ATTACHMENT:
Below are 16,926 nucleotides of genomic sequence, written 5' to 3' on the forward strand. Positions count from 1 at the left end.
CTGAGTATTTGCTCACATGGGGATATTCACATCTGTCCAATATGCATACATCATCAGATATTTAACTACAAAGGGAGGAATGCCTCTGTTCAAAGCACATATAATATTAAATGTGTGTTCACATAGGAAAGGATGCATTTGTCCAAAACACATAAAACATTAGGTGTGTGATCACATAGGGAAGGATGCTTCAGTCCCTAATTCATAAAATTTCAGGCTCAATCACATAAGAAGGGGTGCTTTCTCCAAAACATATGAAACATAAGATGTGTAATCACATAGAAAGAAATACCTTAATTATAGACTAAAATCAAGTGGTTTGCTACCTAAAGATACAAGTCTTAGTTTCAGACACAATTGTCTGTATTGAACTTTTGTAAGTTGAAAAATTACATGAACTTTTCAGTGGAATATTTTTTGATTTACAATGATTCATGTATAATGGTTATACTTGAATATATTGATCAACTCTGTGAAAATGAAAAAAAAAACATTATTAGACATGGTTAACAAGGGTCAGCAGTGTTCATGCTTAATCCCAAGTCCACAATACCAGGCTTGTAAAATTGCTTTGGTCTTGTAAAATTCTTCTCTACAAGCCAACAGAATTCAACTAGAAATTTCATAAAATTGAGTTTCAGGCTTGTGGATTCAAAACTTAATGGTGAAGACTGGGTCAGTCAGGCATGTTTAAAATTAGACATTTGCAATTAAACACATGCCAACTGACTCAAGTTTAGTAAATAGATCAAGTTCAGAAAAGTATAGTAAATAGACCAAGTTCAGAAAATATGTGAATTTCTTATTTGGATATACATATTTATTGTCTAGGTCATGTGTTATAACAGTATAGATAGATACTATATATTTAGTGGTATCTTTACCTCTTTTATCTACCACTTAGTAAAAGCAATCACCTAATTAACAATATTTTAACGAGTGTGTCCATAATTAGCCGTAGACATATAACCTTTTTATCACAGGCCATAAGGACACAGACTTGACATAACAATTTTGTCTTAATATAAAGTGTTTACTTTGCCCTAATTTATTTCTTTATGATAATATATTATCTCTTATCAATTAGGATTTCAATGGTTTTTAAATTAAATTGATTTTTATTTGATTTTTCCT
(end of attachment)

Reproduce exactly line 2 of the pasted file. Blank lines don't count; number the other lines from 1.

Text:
CTGAGTATTTGCTCACATGGGGATATTCACATCTGTCCAATATGCATACATCATCAGATATTTAACTACAAAGGGAGGAATGCCTCTGTTCAAAGCACATATAATATTAAATGTGTGTTCACATAGGAAAGGATGCATTTGTCCAAAACACATAAAACATTAGGTGTGTGATCACATAGGGAAGGATGCTTCAGTCCCTAATTCATAAAATTTCAGGCTCAATCACATAAGAAGGGGTGCTTTCTCCAAAACATATGAAACATAAGATGTGTAATCACATAGAAAGAAATACCTTAATTATAGACTAAAATCAAGTGGTTTGCTACCTAAAGATACAAGTCTTAGTTTCAGACACAATTGTCTGTATTGAACTTTTGTAAGTTGAAAAATTACATGAACTTTTCAGTGGAATATTTTTTGATTTACAATGATTCATGTATAATGGTTATACTTGAATATATTGATCAACTCTGTGAAAATGAAAAAAAAAACATTATTAGACATGGTTAACAAGGGTCAGCAGTGTTCATGCTTAATCCCAAGTCCACAATACCAGGCTTGTAAAATTGCTTTGGTCTTGTAAAATTCTTCTCTACAAGCCAACAGAATTCAACTAGAAATTTCATAAAATTGAGTTTCAGGCTTGTGGATTCAAAACTTAATGGTGAAGACTGGGTCAGTCAGGCATGTTTAAAATTAGACATTTGCAATTAAACACATGCCAACTGACTCAAGTTTAGTAAATAGATCAAGTTCAGAAAAGTATAGTAAATAGACCAAGTTCAGAAAATATGTGAATTTCTTATTTGGATATACATATTTATTGTCTAGGTCATGTGTTATAACAGTATAGATAGATACTATATATTTAGTGGTATCTTTACCTCTTTTATCTACCACTTAGTAAAAGCAATCACCTAATTAACAATATTTTAACGAGTGTGTCCATAATTAGCCGTAGACATATAACCTTTTTATCACAGGCCATAAGGACACAGACTTGACATAACAATTTTGTCTTAATATAAAGTGTTTACTTTGCCCTAATTTATTTCTTTATGATAATATATTATCTCTTATCAATTAGGATTTCAATGGTTTTTAAATTAAATTGATTTTTATTTGATTTTTCCT